posted on Dec, 29 2012 @ 08:22 PM
Clouds causeing the star field to speed up and turn to the south? Really? lol. How does a cloud cause the star field to move? I don't want youtube
links, give me an objective source.
As some have said, its a matter of perspective. IF this happened (as there is nothing more then personal experience as proof) it would have to be our
position which would have moved. Becasue last I've known, the cosmos does not move as fast as what is being suggested. Just because the OP can't
provide other witnesses besides family and friends does not mean he didn't witness it. Most people sleep at night and do not look outside. Those
who take smoke breaks may only be outside for 5 min. 10 mins. tops. So, the next argument is "amature skywatchers would have reported it.' Really?
To whom? And IF this is for real, why do we suppose this information would be released? Maybe these skywatchers can log onto ATS and get trolled.
Here is my hypothesis, not fact, not OMGAWD its real, and not a troll comment.
1. (Plausible explaination) Perhapes the Earth is beginning its cycle away from the solstice. It is a small adjustment, or wobble, and maybe some
may be observent enough to notice annomialies such as what the OP described.
2. (Crazy explaination) the daily wobble of the planet has drastically increased causing star fields to move and the moon to be disoriented slightly.
By an unknown reason we don't understand. Assuming it is a wobble, the perspective may not be noticible on some nights and greatly so on others.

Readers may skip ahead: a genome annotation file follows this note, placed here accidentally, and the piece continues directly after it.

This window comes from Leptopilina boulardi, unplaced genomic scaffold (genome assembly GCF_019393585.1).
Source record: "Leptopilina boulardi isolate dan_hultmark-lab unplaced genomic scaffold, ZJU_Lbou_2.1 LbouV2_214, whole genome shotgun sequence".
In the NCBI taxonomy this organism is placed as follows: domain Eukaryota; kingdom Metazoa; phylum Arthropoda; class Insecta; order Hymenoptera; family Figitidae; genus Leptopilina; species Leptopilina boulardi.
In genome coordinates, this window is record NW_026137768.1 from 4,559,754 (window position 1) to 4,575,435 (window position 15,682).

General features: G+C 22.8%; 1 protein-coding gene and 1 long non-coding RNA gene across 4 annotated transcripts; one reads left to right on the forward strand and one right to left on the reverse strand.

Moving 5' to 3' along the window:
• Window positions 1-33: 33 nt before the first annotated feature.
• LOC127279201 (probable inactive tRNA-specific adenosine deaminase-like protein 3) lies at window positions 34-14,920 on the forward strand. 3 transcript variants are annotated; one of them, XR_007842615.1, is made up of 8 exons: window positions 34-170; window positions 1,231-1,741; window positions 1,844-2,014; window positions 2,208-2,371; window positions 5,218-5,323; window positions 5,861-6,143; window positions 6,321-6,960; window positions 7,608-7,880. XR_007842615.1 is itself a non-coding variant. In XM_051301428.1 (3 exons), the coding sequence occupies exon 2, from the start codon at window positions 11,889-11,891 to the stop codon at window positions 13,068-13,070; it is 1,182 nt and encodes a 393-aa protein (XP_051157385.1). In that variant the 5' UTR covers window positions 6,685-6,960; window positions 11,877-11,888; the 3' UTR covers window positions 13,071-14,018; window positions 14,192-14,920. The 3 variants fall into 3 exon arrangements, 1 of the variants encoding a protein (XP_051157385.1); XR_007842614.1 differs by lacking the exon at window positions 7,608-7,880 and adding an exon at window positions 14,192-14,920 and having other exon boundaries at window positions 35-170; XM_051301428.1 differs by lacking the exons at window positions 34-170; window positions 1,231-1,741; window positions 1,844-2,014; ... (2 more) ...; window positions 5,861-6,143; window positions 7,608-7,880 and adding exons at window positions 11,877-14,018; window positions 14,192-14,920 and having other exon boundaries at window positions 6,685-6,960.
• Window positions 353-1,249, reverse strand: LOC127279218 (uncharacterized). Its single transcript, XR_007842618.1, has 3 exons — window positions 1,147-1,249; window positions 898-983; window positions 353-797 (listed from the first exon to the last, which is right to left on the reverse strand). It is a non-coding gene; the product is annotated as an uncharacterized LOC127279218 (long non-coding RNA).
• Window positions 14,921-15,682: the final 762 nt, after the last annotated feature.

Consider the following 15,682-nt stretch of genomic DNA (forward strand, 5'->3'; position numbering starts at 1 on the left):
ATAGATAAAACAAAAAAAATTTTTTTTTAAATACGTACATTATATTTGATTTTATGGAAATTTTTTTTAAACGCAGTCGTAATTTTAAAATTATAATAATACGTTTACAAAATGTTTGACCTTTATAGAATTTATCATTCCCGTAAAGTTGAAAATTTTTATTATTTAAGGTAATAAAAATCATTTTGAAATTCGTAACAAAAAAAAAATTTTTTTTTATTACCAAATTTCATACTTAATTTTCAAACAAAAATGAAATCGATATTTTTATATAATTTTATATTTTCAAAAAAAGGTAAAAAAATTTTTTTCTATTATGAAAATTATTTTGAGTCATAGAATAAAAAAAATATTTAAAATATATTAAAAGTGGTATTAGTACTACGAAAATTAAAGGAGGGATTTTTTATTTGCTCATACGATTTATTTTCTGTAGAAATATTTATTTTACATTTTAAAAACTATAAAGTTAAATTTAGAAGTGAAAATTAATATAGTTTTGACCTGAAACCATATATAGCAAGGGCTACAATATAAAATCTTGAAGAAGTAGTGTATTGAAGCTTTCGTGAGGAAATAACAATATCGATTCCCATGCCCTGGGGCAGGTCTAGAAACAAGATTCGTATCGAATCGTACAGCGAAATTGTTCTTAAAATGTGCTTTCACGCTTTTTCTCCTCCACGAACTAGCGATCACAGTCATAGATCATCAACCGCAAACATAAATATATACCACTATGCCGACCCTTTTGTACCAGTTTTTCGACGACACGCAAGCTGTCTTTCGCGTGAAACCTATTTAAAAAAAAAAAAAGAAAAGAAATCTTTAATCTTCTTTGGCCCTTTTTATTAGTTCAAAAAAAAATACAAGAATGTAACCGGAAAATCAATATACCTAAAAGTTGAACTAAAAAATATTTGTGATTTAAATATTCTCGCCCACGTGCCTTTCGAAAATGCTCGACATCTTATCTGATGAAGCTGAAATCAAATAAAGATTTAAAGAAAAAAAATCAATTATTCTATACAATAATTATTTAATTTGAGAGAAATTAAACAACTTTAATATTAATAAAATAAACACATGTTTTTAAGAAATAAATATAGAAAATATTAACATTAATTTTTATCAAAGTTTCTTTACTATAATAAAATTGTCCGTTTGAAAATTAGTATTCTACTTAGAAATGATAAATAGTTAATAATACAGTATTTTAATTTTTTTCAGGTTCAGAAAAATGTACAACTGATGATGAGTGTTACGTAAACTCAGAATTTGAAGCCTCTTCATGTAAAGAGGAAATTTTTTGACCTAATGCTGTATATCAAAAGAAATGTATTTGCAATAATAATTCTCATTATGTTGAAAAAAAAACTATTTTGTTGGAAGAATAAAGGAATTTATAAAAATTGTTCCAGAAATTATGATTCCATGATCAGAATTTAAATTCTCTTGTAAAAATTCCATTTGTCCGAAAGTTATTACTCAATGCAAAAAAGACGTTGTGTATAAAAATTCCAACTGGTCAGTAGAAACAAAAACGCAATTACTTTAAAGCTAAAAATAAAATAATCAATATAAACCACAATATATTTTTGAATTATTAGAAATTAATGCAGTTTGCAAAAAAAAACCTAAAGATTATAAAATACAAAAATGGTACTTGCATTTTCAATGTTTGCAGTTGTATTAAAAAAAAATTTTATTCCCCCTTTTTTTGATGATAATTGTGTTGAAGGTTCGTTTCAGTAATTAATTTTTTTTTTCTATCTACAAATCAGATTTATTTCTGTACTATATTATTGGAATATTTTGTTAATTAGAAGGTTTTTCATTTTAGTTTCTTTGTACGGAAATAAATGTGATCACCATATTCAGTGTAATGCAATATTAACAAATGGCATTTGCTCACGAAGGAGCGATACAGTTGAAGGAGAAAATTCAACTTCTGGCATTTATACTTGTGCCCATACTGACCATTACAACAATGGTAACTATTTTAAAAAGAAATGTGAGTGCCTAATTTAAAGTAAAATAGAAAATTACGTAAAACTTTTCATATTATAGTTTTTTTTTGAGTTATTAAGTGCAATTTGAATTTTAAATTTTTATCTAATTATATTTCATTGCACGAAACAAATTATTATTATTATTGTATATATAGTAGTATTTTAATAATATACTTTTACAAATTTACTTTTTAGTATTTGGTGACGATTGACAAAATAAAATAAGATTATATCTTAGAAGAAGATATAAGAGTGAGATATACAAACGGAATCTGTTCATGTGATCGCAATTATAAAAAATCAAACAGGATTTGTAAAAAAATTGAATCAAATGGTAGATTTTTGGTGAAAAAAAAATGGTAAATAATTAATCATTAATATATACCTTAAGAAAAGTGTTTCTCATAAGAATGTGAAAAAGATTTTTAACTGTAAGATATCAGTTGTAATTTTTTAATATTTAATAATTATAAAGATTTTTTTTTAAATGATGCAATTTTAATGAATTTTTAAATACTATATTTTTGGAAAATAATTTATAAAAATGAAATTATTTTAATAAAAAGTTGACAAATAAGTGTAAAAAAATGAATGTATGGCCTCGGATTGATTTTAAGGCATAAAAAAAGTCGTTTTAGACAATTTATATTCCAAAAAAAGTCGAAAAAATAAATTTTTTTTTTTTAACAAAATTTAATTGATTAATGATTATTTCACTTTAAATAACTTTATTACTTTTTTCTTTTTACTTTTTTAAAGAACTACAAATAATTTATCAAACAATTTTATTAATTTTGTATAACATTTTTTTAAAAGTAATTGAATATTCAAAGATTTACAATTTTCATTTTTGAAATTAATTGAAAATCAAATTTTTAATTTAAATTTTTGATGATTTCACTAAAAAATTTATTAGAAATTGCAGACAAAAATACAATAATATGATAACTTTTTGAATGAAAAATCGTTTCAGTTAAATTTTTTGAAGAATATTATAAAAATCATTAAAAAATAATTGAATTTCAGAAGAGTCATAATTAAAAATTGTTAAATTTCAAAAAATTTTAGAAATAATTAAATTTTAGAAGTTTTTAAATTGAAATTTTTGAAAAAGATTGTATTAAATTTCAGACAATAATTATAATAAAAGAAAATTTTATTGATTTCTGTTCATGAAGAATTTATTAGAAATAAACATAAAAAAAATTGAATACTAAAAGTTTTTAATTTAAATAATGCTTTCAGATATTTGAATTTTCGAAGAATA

For those who say, "We would know if changes were happening. I don't see anything..."
How about an algae bloom in the arctic:
Making their way through meter-thick ice aboard the U.S. Coast Guard's largest icebreaker Healy in July last year, scientists observed surprising
amounts of fluorescing chlorophyll, indicating the presence of photosynthesizing plant life. -CNN
"If someone had asked me before the expedition whether we would see under-ice blooms, I would have told them it was impossible," said ICESCAPE
mission leader Kevin Arrigo of Stanford University, at a press conference announcing the publication of findings in "Science" this month. "This
discovery was a complete surprise." -CNN
A wobble could bring warmer waters via ocean current to the arctic. This could also result in greater amount of daily sunlight in the arctic zone,
thus providing conditions for a "bloom".
I don't know maybe the OP observed a freak annomilily. Maybe there is more to the story; that being said, lets look at this report in a less biased